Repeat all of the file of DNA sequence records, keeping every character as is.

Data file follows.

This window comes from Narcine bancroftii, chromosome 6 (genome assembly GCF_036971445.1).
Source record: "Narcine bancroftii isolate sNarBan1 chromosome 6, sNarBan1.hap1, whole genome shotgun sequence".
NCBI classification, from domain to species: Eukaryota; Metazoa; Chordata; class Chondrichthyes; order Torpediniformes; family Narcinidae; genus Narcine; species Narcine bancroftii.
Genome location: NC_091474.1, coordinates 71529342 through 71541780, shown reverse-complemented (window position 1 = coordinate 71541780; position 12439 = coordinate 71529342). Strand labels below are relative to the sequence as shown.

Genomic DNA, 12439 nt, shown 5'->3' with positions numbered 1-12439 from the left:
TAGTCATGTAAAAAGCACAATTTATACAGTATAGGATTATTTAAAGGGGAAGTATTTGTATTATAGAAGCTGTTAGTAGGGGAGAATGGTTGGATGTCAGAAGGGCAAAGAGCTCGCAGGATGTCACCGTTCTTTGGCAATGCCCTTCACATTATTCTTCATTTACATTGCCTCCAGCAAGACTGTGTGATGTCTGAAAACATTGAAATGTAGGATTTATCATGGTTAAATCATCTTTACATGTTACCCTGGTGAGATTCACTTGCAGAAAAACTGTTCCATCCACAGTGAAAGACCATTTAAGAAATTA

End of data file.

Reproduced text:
This window comes from Narcine bancroftii, chromosome 6 (genome assembly GCF_036971445.1).
Source record: "Narcine bancroftii isolate sNarBan1 chromosome 6, sNarBan1.hap1, whole genome shotgun sequence".
NCBI classification, from domain to species: Eukaryota; Metazoa; Chordata; class Chondrichthyes; order Torpediniformes; family Narcinidae; genus Narcine; species Narcine bancroftii.
Genome location: NC_091474.1, coordinates 71529342 through 71541780, shown reverse-complemented (window position 1 = coordinate 71541780; position 12439 = coordinate 71529342). Strand labels below are relative to the sequence as shown.

Genomic DNA, 12439 nt, shown 5'->3' with positions numbered 1-12439 from the left:
TAGTCATGTAAAAAGCACAATTTATACAGTATAGGATTATTTAAAGGGGAAGTATTTGTATTATAGAAGCTGTTAGTAGGGGAGAATGGTTGGATGTCAGAAGGGCAAAGAGCTCGCAGGATGTCACCGTTCTTTGGCAATGCCCTTCACATTATTCTTCATTTACATTGCCTCCAGCAAGACTGTGTGATGTCTGAAAACATTGAAATGTAGGATTTATCATGGTTAAATCATCTTTACATGTTACCCTGGTGAGATTCACTTGCAGAAAAACTGTTCCATCCACAGTGAAAGACCATTTAAGAAATTA